Dust to Dust
28 February 2011
Dr Julian Hought of risk management specialists, HFL Risk Services, explains the hidden dangers of flour and other dry ingredients and how we can guard against potentially fatal explosions.
Dr Julian Hought
Every year an estimated 2000 dust explosions occur in factories and refineries in Europe. There are approximately 50 reported dust explosions in the UK alone – that’s roughly one every single week. But these explosions are not solely the preserve of chemical or wood processing companies.
A staggering 24 per cent of them occur within the food industry.
In fact dry ingredients such as flour, custard powder, instant coffee, sugar, dried milk, potato powder, soup powder and cocoa powder have been responsible for 120 deaths in the past 30 years.
All dust explosions are preventable. However in order to prevent them you first need to know how they can occur. Essentially for a dust explosion to occur, five conditions must co-exist:
An oxidiser (such as air)
These five factors are known as the dust explosion pentagon. Practically all organic-based dusts can explode, given the right conditions. It’s important to be aware that it is not just a question of a build-up of dust on a surface that can have devastating results. Explosions can also occur inside vessels; during storage, handling and transportation; and during any processes such as blending, milling or spray drying.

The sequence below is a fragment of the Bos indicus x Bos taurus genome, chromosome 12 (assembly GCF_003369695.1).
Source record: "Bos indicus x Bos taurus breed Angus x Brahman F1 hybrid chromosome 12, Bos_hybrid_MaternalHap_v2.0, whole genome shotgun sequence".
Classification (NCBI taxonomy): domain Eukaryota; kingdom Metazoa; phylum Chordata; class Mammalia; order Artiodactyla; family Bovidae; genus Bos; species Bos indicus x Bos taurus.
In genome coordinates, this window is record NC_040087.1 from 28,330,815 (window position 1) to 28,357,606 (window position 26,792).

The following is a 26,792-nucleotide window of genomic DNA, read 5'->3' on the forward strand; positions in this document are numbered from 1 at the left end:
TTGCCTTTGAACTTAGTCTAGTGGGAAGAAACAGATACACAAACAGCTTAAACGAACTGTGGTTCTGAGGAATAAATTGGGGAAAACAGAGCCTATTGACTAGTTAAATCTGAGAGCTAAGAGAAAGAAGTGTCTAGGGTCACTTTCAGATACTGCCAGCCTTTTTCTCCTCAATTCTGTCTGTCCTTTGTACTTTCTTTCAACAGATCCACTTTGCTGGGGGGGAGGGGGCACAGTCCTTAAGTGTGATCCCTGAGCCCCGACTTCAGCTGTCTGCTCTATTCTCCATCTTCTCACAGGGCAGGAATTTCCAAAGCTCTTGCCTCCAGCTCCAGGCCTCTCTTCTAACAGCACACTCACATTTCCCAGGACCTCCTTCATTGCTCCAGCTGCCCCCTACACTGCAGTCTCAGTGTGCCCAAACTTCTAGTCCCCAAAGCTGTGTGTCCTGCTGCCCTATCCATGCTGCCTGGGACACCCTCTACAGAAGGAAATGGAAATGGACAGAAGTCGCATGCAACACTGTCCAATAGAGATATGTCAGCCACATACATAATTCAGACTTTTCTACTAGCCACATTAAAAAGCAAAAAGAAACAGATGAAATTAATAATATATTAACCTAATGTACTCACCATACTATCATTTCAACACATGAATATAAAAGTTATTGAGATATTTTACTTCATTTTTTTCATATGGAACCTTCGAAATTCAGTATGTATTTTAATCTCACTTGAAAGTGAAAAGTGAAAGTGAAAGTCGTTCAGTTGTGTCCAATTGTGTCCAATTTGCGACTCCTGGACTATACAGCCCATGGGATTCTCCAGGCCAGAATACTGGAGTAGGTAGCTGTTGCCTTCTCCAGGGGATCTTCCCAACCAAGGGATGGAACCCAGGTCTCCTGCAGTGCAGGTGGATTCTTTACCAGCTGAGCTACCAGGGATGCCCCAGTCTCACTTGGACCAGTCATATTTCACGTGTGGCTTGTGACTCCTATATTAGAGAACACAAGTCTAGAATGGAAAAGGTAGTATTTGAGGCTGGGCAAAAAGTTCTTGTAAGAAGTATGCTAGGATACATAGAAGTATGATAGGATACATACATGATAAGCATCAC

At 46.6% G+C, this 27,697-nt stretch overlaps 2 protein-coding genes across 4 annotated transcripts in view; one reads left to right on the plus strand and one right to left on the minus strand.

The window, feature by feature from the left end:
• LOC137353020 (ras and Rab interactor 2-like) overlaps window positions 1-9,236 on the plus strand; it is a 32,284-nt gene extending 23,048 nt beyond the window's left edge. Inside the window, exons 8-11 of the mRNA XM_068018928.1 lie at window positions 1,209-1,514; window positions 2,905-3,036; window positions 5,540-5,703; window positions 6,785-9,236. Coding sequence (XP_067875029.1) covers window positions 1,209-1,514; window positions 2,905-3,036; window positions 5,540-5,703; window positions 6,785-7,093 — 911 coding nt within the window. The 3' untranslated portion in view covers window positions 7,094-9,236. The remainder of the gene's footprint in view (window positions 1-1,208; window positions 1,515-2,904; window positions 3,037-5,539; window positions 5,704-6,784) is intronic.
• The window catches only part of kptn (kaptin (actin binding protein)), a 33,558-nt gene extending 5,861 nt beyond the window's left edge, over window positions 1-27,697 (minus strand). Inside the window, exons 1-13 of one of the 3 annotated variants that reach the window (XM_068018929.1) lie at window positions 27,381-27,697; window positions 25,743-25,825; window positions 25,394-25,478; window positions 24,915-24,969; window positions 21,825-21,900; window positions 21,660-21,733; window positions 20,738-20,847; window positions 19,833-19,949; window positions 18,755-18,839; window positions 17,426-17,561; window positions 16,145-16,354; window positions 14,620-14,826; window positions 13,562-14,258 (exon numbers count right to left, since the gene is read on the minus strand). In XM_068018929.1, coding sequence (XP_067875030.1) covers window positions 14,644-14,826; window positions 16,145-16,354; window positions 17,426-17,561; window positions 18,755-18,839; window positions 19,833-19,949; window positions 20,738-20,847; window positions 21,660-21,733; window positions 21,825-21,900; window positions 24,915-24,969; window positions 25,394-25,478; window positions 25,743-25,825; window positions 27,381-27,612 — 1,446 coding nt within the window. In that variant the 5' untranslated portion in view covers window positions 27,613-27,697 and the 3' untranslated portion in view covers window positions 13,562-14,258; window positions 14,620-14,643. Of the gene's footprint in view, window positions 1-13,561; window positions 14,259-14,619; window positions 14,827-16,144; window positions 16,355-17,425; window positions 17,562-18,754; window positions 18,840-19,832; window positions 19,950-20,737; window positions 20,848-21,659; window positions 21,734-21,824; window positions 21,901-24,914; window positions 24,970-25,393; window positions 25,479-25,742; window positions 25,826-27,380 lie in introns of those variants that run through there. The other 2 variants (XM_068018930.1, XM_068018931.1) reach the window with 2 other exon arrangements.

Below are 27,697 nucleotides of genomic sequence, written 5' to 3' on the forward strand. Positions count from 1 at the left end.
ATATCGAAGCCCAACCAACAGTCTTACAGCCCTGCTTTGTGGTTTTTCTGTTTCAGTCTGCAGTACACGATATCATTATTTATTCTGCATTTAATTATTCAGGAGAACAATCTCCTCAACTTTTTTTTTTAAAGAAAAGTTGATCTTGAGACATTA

By way of an example, the overfilling of a hopper with cornstarch during custard making triggered a dust explosion in 1981 at General Foods, Banbury. This created a dust cloud which was ignited by nearby electrical equipment, leaving nine men badly burnt. Thankfully there were no fatalities, but unfortunately the same cannot be said for the explosion which occurred in a grain storage complex at Société d’Exploitation Maritime Blayaise in August 1997. This killed 11 people in nearby offices and the ferocity of the explosion is comprehensible when we consider that significantly-sized debris from the explosion was found up to 100 metres from the silo.
You might argue that these are examples from several years ago and that things have now changed – sadly not. Less than 3 years ago 13 workers died and 40 were hospitalised following a sugar dust explosion at the Imperial Sugar Refinery in Georgia, USA – and many more explosions occur on a smaller scale every week. In the case of Imperial Sugar, it was the secondary dust explosion caused by dust layers in the workplace (often referred to as ‘fugitive dust’) that caused the major loss.
Of course there is legislation in place to prevent the occurrence of such tragedies. Under UK law, where there is the potential for dust explosions, companies must comply with the Dangerous Substances and Explosive Atmospheres Regulations 2002 (DSEAR). This requires companies to:
Find out what dangerous substances are in their workplace and what the fire and explosion risks are
Put control measures in place to either remove those risks or, where this is not possible, control them
Put controls in place to reduce the effects of an incident involving dangerous substances
Prepare plans and procedures to deal with accidents, incidents and emergencies involving dangerous substances
Identify and classify areas of the workplace where explosive atmospheres may occur and avoid ignition sources (from unprotected equipment, for example) in those areas